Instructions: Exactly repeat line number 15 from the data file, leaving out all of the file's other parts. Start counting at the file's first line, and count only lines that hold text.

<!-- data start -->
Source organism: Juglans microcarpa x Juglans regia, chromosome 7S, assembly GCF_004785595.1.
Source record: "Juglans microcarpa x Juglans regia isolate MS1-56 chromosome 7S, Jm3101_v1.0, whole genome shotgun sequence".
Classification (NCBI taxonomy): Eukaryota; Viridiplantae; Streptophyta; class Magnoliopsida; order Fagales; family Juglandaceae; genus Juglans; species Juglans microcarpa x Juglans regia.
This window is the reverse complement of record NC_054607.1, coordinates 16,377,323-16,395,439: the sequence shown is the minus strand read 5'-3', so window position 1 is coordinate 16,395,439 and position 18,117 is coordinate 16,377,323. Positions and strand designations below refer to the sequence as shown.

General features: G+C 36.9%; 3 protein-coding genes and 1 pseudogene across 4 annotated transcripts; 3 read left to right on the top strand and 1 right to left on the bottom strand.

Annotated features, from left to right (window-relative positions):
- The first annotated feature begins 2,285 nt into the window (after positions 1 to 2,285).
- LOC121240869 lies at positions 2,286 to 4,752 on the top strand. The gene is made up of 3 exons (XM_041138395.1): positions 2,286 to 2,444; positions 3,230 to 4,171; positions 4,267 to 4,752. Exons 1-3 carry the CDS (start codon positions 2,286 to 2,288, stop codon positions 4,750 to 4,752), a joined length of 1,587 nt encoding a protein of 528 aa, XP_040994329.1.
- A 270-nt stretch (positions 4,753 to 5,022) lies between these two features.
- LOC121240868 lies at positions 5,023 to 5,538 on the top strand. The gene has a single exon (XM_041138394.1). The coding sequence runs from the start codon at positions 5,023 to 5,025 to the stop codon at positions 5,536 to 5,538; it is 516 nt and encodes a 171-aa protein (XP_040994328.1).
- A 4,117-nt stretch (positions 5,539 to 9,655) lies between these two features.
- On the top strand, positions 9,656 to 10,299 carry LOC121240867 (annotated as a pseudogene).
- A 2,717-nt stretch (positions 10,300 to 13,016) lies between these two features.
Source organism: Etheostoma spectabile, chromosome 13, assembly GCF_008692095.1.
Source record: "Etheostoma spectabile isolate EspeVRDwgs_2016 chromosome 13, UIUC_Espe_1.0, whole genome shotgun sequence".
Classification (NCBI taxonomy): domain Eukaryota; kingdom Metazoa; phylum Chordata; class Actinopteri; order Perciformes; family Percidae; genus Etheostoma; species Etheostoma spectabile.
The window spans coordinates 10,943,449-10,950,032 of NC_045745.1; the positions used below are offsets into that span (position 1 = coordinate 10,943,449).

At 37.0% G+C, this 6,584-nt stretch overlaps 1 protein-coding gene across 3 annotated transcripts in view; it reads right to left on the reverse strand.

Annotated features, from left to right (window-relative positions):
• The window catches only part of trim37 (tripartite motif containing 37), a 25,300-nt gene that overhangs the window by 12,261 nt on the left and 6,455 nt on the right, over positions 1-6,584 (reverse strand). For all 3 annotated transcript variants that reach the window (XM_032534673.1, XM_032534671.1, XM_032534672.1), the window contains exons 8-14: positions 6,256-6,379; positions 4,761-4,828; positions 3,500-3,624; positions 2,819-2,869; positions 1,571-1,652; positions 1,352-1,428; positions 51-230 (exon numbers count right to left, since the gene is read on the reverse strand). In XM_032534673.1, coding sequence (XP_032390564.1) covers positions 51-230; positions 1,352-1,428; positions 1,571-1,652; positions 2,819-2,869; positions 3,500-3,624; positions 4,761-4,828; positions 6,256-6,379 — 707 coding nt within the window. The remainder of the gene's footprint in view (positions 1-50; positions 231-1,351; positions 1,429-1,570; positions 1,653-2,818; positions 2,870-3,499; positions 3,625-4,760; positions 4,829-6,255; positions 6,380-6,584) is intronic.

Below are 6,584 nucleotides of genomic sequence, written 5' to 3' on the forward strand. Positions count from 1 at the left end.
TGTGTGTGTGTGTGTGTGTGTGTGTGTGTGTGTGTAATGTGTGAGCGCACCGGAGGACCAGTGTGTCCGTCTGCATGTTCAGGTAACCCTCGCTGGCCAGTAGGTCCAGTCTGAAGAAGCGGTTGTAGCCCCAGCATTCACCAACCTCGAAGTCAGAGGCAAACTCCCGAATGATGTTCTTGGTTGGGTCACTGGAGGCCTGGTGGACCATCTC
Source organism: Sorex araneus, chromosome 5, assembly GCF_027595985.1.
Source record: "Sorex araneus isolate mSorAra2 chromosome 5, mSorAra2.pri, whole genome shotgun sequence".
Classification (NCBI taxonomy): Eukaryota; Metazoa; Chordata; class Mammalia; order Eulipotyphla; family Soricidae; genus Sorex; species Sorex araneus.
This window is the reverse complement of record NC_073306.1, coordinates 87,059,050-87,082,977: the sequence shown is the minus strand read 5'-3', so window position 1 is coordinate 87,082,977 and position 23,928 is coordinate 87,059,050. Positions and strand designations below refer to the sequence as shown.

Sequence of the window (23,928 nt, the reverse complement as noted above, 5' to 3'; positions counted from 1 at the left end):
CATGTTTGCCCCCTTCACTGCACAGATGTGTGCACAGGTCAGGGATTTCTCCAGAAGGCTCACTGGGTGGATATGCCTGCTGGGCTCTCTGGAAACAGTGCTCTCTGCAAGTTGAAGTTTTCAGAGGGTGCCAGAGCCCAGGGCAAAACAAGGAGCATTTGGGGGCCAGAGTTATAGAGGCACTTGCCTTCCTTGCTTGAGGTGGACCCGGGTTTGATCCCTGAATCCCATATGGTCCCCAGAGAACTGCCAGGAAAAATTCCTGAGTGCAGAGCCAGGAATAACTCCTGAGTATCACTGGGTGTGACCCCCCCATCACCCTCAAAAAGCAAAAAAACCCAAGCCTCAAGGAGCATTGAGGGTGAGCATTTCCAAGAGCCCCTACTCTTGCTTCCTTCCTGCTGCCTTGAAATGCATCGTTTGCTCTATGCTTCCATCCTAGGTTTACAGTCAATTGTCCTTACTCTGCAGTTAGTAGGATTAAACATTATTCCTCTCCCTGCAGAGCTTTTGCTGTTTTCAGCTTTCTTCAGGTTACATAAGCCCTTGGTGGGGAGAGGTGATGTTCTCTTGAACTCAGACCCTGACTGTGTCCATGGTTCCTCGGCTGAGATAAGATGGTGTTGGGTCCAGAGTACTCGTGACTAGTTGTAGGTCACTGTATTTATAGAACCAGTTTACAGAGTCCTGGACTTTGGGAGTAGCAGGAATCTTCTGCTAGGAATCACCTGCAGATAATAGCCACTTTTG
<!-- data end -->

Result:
Source record: "Etheostoma spectabile isolate EspeVRDwgs_2016 chromosome 13, UIUC_Espe_1.0, whole genome shotgun sequence".